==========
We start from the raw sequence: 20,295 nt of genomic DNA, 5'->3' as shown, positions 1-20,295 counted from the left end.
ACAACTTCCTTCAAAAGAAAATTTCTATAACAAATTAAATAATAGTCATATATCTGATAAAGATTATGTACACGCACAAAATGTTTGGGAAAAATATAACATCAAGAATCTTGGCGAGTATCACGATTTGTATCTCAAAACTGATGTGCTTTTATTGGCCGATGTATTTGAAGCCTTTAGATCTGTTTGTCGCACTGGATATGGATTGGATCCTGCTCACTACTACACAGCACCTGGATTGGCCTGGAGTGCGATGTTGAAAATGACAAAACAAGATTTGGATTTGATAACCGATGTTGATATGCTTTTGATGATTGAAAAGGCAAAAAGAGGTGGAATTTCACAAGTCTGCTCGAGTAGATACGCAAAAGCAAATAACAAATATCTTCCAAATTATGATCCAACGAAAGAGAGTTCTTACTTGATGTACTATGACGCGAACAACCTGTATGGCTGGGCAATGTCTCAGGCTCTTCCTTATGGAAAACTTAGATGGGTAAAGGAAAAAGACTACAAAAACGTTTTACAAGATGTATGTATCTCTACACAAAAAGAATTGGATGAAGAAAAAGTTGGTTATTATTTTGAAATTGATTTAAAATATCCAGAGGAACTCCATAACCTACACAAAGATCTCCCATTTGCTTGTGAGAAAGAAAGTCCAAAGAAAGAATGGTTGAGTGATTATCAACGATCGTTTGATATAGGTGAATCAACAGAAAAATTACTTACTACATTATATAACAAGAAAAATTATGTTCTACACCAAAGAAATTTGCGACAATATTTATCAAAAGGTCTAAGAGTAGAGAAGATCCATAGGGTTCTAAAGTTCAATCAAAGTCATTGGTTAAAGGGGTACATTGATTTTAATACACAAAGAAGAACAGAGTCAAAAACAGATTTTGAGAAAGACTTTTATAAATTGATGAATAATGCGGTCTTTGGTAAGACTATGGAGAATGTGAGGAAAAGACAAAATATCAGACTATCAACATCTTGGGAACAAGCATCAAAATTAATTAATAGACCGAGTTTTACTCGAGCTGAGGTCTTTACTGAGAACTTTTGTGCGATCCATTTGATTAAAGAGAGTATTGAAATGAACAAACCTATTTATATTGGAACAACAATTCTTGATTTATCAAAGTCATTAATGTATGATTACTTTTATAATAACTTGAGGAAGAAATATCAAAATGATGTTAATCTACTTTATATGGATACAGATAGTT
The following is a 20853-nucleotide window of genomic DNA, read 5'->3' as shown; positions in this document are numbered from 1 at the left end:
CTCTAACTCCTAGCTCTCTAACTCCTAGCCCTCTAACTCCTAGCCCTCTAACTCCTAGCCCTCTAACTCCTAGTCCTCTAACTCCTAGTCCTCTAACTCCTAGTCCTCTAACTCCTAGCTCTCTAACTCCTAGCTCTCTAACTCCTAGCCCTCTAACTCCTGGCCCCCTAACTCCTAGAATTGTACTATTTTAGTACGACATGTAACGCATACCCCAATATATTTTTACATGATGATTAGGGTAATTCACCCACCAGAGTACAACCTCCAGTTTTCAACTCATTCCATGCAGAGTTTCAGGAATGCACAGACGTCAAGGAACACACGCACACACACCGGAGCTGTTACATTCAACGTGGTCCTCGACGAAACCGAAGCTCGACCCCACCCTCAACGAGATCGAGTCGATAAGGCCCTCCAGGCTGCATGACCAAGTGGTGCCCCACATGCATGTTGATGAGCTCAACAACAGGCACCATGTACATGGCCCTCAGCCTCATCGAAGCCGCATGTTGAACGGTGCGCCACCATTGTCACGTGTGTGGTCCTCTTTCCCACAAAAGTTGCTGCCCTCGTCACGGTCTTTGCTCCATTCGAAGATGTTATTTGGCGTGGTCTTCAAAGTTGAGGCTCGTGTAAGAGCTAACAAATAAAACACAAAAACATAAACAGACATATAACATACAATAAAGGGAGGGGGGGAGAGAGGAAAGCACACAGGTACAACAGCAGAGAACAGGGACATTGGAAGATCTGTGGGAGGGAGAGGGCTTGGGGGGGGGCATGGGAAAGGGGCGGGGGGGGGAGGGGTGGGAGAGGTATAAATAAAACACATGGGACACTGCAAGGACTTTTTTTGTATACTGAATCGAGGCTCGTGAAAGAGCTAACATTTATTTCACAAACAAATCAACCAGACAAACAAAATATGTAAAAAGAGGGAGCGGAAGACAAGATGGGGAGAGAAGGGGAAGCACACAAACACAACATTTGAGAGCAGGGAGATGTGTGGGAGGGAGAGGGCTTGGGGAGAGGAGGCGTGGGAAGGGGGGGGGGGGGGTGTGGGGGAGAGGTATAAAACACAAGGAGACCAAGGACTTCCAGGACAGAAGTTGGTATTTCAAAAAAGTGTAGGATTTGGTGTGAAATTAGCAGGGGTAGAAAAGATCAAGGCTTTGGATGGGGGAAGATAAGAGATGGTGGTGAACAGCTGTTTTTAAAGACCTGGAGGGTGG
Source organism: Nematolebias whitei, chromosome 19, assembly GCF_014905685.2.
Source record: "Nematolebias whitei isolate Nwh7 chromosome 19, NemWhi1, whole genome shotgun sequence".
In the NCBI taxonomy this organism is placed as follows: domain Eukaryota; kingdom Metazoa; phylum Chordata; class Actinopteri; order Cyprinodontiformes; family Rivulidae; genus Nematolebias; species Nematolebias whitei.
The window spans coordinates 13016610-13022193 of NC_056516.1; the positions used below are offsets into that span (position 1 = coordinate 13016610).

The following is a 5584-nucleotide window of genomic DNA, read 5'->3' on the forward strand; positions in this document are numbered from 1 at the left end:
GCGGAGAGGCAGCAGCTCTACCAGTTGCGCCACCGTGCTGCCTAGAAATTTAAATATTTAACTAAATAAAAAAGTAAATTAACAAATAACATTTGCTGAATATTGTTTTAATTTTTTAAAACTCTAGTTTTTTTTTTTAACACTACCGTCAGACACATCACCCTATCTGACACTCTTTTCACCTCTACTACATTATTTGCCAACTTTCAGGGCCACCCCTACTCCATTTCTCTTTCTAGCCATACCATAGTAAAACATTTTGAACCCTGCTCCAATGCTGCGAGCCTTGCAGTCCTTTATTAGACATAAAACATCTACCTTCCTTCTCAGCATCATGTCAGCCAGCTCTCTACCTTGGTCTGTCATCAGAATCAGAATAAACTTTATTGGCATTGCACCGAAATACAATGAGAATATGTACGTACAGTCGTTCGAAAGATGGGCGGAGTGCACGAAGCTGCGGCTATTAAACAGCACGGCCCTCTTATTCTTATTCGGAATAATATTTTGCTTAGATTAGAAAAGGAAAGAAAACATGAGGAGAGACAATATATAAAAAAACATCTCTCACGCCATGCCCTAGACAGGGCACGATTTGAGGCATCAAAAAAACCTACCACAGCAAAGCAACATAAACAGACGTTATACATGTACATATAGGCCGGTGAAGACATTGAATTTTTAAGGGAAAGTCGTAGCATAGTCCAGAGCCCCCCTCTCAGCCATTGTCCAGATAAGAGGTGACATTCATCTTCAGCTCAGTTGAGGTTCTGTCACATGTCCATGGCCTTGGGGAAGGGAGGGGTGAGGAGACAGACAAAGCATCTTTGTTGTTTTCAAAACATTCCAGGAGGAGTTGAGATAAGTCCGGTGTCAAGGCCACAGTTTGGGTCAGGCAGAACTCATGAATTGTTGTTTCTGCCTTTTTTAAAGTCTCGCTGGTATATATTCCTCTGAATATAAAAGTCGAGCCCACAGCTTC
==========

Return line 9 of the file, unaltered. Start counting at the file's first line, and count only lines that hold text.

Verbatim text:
The following is a 5584-nucleotide window of genomic DNA, read 5'->3' on the forward strand; positions in this document are numbered from 1 at the left end: